The average four percent increase applies to what is known as the basic or standard premium, the compulsory health care premium for adults aged over 18, communicated the government on Thursday September 28th. The basic premium entitles the holder to an excess of 300 francs.
Basic health insurance is compulsory in Switzerland and premiums go up each year, set by the insurance companies but with some consultation with the government.
People can choose their 'excess' – the higher the excess the lower the monthly premium, and vice versa.
The 4 percent increase for premiums in 2018 however is higher than the average increase of 3.7 percent over the last ten years.
Premiums for children are set to rise at an even higher average in 2018 than for adults, 5 percent, while young adults aged 19 to 25 will be paying 4.4 percent more in 2018 for their premiums on average.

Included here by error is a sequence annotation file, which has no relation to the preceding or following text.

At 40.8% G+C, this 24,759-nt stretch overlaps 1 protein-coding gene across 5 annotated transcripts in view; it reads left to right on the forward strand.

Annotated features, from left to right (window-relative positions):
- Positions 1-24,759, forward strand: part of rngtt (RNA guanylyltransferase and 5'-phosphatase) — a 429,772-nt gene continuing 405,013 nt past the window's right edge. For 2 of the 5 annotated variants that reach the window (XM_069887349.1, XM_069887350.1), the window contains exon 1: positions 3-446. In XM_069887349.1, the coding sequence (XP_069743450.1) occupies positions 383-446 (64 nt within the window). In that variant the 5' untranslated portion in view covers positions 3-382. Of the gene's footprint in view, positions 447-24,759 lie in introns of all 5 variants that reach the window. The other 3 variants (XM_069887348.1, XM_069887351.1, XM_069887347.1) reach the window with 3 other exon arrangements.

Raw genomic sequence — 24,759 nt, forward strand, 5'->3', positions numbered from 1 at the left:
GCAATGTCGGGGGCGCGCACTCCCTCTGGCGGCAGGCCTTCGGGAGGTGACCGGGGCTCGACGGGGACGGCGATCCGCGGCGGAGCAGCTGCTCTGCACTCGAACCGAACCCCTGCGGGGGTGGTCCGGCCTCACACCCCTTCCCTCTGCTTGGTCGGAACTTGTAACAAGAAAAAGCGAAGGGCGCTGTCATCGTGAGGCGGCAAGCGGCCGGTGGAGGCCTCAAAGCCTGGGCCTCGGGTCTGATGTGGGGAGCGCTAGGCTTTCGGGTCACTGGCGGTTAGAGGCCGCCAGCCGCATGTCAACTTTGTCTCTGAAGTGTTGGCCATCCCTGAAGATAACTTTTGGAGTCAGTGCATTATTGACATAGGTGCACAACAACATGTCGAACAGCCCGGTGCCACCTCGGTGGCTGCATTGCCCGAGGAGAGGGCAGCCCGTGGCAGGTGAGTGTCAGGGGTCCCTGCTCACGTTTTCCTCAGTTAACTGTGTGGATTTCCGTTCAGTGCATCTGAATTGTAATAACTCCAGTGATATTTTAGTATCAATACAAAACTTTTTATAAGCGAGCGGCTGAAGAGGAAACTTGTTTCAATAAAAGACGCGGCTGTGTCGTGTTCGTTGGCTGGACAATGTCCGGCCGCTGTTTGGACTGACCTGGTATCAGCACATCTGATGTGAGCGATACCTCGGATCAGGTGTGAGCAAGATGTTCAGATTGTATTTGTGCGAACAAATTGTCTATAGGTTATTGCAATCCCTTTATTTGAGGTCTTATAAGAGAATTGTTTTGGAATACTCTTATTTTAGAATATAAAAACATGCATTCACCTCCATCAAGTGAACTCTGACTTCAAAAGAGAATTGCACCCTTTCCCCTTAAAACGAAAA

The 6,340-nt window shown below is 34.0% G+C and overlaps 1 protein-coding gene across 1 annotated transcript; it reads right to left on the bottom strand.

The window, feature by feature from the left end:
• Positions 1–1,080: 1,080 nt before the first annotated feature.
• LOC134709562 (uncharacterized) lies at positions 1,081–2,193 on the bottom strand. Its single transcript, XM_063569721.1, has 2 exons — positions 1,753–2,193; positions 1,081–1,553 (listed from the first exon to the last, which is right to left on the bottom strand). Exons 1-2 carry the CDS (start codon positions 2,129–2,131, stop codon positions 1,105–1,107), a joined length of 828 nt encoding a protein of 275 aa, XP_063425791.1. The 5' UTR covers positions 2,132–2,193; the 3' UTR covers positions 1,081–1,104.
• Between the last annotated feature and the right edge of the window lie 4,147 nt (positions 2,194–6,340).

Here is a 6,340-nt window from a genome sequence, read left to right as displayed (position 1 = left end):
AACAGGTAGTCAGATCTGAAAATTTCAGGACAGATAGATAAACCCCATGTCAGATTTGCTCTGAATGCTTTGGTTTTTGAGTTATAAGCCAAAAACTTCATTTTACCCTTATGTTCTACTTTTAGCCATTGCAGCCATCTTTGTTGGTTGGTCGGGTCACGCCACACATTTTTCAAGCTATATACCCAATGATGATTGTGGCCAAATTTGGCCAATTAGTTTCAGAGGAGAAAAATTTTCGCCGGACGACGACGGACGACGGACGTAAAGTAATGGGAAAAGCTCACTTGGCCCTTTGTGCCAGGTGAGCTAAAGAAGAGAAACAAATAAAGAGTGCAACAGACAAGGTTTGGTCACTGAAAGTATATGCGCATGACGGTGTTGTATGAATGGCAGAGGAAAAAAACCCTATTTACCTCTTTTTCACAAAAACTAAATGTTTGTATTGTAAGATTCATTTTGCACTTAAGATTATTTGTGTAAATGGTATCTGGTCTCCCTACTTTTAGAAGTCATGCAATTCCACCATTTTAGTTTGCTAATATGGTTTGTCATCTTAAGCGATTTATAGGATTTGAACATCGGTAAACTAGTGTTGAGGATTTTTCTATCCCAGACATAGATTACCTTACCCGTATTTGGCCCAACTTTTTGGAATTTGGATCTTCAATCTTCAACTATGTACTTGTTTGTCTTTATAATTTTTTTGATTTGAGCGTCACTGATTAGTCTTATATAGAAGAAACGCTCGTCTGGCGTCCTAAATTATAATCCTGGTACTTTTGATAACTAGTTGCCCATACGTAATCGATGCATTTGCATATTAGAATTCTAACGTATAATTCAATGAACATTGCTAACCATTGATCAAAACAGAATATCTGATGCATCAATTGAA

In eight cantons the increase is only three percent but the average increase in the price of premiums in the cantons of Geneva, Neuchâtel, Vaud and Valais is 5 percent, raising the national average.
The government argued that the increases were necessary because “premiums were too low for some insurers in recent years.” The higher costs, argued the government, are needed to cover the shortfall.
“The reserves fell below the prescribed minimum. Part of this year's premium increase is to restock the reserves,” communicated the government.
“Health care costs are rising as a result of demographic development, medical and technical progress and volume growth,” added the government in its statement.
Approximately 80 percent of the cost of compulsory medical insurance (LaMal) is divided into four main areas: patients treated through GP practices, inpatient care, outpatient care and the cost of prescribed medicines that health insurance firms must cover.
In 2014, 62 percent of the electorate rejected plans in a referendum to create a public-run health insurance scheme to replace the current private system. In a 2007 referendum, 71 percent rejected similar reforms.
For more information on how to calculate how your health insurance may be affected, visit www.priminfo.admin.ch
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